Throughout the Middle East, Britain has consistently backed those regimes most likely to be accommodating to its interests, no matter how thuggish, how exploitative or how undemocratic. Britain provides training to the militaries and/or police forces of states such as Bahrain, Oman, Libya (at least until recently) and Saudi Arabia. It also sells arms to practically every regime in the Middle East and North Africa bar Syria and Iran, which are strategic rivals. In the 12 months up to September 2010 alone, the value of government-granted licences for military exports to the region stood at over a third of a billion pounds.
On a recent tour of the Middle East, David Cameron poured scorn on the notion that the countries of the region could be expected to produce all their means of defence, assertung that since they could not, it was right that Britain should continue to sell arms to the regimes in question. The problem with that argument is that the primary concern for these governments is to defend themselves against their own people and their demands for democratic freedoms. Again, Britain has been on hand to combat the threat of self-determination, and help prevent it from rearing its ugly head. For example, in 2010, the Coalition government approved the sale of tear-gas, small arms ammunition and crowd-control equipment to Libya, and assault rifles, tear-gas and ammunition to Bahrain.
On 16 February, the King of Bahrain – who incidentally will be a guest at the Royal Wedding next month – sent his troops to attack pro-democracy demonstrators while they slept in the national capital’s main square. Tear-gas and rubber bullets were used as at least four people were killed, including a two-year old girl. Export licences to Bahrain and Libya have subsequently been revoked by Whitehall, demonstrating the worthlessness of Britain’s supposedly tough controls on arms sales. Of course, the idea that Britain was surprised that a tyrant might use the tools of tyranny that we sold to him to tyrannise his own people is not one we need waste time entertaining. It was, for example, less than a year before Tony Blair’s famous 2007 meeting with Colonel Gaddafi, at which then BP boss Tony Hayward signed an oil deal worth around two billion pounds, that Gaddafi had publically encouraged his supporters to “kill” enemies of his regime.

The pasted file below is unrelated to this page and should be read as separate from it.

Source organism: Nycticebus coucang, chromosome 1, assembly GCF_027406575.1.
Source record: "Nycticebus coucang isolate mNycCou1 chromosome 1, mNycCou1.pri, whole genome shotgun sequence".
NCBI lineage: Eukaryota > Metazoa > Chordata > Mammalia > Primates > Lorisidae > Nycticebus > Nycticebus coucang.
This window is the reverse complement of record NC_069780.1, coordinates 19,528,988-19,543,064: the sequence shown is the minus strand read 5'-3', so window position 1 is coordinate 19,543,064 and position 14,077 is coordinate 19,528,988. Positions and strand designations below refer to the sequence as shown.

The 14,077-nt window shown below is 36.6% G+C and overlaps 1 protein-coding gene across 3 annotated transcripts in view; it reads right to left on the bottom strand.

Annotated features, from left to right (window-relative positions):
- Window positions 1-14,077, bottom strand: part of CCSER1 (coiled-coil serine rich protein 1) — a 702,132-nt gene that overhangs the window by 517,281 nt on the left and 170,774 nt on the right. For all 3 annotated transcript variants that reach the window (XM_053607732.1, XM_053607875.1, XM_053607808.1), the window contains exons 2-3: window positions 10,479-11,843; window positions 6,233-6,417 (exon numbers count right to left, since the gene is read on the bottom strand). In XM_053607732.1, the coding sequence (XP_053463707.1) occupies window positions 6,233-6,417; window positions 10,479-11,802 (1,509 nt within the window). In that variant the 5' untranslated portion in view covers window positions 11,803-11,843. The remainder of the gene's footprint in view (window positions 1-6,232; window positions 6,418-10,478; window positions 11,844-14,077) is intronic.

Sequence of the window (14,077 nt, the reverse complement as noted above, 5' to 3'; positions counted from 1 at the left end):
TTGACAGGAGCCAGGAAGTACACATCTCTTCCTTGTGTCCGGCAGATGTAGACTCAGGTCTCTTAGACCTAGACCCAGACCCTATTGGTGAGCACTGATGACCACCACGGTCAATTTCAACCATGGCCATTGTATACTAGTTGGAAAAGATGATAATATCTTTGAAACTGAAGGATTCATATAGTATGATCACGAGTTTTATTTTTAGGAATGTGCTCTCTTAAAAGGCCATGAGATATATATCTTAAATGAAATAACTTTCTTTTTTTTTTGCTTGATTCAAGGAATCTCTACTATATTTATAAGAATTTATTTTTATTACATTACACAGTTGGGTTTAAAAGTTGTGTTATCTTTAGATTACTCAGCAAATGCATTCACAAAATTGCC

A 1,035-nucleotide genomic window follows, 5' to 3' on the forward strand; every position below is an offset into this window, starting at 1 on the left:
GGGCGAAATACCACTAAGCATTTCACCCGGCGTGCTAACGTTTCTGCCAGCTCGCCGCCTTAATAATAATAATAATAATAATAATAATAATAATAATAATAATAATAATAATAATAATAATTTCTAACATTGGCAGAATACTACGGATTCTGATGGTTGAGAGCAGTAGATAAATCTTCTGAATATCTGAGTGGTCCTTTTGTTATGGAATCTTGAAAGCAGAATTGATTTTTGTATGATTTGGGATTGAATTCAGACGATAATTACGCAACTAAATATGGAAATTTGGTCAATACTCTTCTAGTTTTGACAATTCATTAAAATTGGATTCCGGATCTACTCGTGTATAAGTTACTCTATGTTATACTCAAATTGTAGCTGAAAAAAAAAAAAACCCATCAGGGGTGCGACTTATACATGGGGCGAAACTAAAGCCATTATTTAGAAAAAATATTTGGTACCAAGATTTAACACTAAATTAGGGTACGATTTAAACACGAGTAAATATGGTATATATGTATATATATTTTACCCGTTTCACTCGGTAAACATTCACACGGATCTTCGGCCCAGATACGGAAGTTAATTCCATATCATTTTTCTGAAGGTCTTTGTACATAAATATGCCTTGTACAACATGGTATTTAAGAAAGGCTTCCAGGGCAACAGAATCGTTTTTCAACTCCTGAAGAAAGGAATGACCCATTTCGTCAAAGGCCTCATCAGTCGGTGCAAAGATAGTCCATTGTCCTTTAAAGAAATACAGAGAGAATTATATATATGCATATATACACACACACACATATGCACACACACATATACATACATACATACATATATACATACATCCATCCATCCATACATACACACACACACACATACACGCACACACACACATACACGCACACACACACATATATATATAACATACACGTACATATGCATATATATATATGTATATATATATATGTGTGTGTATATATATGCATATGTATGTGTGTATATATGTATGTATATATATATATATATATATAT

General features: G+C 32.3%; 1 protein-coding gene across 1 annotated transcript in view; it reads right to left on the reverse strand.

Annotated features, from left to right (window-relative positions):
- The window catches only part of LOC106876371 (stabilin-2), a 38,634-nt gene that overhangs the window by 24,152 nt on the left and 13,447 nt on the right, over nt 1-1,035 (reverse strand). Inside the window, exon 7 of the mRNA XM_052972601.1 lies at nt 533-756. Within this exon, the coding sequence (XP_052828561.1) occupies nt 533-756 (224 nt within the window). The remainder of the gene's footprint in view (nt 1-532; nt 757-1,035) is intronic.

So lets be under no illusions. Britain arms these regimes with its eyes wide open. Recent embarrassments have plainly not prevented Cameron from hawking the wares of Britain’s arms industry around the Middle East, and dismissing concerns with his familiar, contemptuous air.
British links with these regimes are not limited to arms sales. Accompanying Cameron on his tour were leading executives from companies such as Balfour Beatty, AMEC, Carillion, Mothercare, and senior staff from Cambridge University, Imperial College, and University College London. Oxford University and London’s School of Oriental and African Studies have both accepted donations from the royal family of Saudi Arabia. Donations from the Libyan regime to the London School of Economics have forced the resignation of the school’s director, Sir Howard Davies, and caused some embarrassment to LSE Professor Anthony Giddens, Tony Blair’s intellectual guru. A 2007 article by Giddens extolling the bright prospects for political reform in Libya can be found on the Guardian’s Comment Is Free website, in which Giddens welcomes Gadaffi’s willingness to open Libya up to Western-led globalisation, i.e. to penetration by Western multinationals.
The article’s worth quoting. Giddens tells us that:
“As far as one party states go, Libya is not especially repressive. Gadafy seems genuinely popular. If he is sincere in wanting change, as I think he is, then he could play a role in muting conflict that might otherwise arise as modernisation takes hold. My ideal future for Libya in two or three decades time would be a Norway of North Africa: prosperous, egalitarian and forward looking. Not easy to achieve, but not impossible”.
It seems fair to assume that Giddens honestly believed all this at the time of writing, and no doubt such views helped the LSE management to justify to themselves their acceptance of donations from Libya. All the same, it is hard to see in what sense the leading universities of the UK are upholding the traditions of the liberal enlightenment by accepting money from despots whose use of torture and political murder is a matter of public record.